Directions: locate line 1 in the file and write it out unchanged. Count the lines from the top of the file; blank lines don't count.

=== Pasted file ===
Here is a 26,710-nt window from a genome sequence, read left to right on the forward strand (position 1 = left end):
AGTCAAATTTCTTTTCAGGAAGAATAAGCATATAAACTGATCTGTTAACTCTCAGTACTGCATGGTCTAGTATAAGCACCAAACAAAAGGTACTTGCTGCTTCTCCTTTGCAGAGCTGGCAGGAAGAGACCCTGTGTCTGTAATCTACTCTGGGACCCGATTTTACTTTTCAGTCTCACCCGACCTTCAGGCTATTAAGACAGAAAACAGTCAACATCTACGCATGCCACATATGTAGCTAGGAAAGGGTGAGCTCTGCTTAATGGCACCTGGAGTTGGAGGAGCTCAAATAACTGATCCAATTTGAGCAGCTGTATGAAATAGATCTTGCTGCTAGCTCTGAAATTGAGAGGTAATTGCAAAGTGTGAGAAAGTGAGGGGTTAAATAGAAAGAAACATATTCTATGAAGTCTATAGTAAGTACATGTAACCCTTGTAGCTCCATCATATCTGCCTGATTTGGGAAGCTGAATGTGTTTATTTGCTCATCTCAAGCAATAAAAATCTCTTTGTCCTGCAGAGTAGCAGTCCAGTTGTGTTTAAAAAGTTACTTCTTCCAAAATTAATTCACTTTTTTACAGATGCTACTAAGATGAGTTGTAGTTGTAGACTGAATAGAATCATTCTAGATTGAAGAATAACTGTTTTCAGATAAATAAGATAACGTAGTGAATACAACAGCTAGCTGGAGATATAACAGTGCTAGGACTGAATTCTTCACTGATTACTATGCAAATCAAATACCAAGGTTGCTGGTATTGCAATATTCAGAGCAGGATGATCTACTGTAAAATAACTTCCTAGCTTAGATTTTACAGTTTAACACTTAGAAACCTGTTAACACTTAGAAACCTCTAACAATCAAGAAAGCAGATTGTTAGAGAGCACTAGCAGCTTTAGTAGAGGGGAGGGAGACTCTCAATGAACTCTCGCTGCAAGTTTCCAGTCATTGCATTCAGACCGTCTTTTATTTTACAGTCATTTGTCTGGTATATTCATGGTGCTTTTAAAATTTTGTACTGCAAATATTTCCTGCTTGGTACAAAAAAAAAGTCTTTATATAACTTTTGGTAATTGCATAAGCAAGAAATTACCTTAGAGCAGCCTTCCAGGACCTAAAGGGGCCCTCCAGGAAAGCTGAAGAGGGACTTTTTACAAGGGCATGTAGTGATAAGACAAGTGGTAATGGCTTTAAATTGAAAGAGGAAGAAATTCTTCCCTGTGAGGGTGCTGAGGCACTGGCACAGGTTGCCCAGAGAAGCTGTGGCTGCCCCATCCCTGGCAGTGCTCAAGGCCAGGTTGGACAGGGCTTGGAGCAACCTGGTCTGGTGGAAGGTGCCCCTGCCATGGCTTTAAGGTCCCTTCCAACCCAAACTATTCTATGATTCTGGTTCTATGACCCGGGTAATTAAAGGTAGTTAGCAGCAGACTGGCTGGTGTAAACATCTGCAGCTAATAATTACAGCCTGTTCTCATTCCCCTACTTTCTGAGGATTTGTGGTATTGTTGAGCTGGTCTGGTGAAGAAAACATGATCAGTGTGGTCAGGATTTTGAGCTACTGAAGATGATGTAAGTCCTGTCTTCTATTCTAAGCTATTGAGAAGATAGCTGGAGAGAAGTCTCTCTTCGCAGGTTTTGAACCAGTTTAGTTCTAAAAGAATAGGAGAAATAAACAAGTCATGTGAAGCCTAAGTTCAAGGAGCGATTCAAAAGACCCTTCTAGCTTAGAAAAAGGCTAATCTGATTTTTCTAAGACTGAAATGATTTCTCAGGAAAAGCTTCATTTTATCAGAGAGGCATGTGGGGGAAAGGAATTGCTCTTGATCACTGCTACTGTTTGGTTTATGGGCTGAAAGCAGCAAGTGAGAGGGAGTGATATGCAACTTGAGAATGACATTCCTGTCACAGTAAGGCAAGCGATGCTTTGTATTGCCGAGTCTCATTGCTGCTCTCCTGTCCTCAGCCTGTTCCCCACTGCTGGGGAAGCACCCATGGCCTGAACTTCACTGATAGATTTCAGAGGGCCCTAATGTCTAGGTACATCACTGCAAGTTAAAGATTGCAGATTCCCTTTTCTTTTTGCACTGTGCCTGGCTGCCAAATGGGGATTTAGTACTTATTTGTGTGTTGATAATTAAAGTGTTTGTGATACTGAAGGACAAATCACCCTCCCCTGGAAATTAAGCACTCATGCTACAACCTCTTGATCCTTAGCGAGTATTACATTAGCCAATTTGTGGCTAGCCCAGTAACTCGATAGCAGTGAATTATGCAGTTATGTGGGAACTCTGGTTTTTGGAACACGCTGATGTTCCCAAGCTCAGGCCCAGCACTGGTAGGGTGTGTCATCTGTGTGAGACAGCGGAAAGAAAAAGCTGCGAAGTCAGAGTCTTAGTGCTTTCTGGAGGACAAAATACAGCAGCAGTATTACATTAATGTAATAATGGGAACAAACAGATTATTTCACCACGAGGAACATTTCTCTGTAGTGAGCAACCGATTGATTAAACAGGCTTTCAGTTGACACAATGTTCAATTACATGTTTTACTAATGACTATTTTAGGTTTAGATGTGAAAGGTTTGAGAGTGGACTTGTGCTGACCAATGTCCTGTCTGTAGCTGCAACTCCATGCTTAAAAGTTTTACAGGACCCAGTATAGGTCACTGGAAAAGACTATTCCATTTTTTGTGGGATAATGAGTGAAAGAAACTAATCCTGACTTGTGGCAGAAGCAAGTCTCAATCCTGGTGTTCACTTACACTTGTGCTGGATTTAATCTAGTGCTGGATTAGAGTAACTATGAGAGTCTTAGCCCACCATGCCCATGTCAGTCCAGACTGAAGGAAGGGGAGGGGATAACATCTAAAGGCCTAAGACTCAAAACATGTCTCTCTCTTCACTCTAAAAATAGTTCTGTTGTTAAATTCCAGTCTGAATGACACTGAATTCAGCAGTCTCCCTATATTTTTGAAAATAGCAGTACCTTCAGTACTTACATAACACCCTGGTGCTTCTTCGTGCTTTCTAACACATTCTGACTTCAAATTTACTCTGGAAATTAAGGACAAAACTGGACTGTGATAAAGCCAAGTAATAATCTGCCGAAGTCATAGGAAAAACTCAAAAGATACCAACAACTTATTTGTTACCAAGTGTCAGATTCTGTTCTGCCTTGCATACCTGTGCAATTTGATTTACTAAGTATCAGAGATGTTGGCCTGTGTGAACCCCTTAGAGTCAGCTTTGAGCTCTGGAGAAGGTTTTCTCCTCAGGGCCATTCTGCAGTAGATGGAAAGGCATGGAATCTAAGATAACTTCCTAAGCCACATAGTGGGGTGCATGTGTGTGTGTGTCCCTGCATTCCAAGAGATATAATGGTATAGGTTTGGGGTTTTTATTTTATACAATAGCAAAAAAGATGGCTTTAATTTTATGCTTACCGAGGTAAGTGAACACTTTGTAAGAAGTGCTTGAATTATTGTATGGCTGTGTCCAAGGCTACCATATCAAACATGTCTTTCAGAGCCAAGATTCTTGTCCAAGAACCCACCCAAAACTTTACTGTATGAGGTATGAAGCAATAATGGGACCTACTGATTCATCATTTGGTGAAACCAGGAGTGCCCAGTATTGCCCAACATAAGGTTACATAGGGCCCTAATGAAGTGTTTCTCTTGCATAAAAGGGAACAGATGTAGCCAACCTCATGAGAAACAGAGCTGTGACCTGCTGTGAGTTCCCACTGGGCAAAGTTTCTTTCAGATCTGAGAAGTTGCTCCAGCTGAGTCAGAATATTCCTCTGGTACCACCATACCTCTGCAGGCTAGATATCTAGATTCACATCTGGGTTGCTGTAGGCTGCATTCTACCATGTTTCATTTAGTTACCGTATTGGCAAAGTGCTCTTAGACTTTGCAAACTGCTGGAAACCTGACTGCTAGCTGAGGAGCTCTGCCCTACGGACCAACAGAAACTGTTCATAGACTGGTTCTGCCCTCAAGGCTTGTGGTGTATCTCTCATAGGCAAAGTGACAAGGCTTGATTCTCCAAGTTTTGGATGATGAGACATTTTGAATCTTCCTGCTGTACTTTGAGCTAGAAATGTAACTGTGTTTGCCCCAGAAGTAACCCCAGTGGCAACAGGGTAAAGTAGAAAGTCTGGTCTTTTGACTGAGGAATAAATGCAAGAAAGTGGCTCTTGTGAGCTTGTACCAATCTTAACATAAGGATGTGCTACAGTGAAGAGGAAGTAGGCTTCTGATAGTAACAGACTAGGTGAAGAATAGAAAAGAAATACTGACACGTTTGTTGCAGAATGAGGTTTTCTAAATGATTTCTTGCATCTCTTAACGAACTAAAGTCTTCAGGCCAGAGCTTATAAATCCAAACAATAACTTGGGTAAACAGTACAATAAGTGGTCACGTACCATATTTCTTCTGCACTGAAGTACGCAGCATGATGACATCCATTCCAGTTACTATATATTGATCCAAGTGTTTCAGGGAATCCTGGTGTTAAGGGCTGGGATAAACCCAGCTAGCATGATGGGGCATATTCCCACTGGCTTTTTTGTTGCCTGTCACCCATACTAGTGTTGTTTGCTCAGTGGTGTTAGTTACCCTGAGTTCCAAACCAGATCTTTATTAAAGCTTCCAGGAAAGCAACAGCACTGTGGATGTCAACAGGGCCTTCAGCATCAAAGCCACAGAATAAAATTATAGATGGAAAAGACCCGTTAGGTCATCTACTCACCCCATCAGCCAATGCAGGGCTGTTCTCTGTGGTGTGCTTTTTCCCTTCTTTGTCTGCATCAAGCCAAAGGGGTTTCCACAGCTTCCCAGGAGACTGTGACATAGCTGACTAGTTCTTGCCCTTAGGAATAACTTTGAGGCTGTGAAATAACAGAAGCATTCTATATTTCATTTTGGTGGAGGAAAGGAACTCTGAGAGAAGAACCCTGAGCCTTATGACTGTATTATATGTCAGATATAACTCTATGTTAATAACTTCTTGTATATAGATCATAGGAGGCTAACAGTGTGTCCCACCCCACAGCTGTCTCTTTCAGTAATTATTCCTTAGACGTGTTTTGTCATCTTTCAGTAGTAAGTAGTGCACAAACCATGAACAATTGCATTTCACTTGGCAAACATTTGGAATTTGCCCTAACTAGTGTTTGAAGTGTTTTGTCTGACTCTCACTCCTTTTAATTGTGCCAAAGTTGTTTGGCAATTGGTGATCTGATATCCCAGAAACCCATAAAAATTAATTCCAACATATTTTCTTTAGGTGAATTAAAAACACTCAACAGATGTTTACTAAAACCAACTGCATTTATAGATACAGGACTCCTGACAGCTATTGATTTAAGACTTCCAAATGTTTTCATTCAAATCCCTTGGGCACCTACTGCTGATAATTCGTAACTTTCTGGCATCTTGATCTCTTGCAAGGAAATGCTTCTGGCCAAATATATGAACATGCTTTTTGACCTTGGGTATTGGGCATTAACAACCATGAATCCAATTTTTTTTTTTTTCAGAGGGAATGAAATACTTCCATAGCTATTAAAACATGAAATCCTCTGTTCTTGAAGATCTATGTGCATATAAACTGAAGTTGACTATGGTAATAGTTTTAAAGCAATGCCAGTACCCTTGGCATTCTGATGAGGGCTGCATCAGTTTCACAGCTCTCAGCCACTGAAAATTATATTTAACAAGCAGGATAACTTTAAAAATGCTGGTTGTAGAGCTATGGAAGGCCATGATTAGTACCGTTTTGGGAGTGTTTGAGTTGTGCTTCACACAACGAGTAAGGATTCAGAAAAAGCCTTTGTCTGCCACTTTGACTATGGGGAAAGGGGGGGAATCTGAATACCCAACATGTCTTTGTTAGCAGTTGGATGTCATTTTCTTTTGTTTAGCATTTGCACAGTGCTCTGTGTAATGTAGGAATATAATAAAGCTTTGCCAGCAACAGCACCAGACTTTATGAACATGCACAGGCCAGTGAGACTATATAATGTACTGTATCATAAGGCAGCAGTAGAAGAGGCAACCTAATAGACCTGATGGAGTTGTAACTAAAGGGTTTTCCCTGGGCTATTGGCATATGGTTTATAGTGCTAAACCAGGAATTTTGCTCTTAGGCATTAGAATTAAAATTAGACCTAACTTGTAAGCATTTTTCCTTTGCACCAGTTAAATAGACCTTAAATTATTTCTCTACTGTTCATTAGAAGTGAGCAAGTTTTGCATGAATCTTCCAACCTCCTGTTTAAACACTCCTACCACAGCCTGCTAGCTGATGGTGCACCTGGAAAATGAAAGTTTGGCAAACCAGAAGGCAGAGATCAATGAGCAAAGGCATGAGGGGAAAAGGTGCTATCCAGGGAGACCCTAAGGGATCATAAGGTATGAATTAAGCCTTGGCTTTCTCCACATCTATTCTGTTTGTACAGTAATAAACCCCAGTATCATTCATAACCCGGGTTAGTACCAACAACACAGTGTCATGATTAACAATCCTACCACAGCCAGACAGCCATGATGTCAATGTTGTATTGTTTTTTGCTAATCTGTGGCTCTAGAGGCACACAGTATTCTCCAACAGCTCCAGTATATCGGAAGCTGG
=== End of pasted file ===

Here is a 26,710-nt window from a genome sequence, read left to right on the forward strand (position 1 = left end):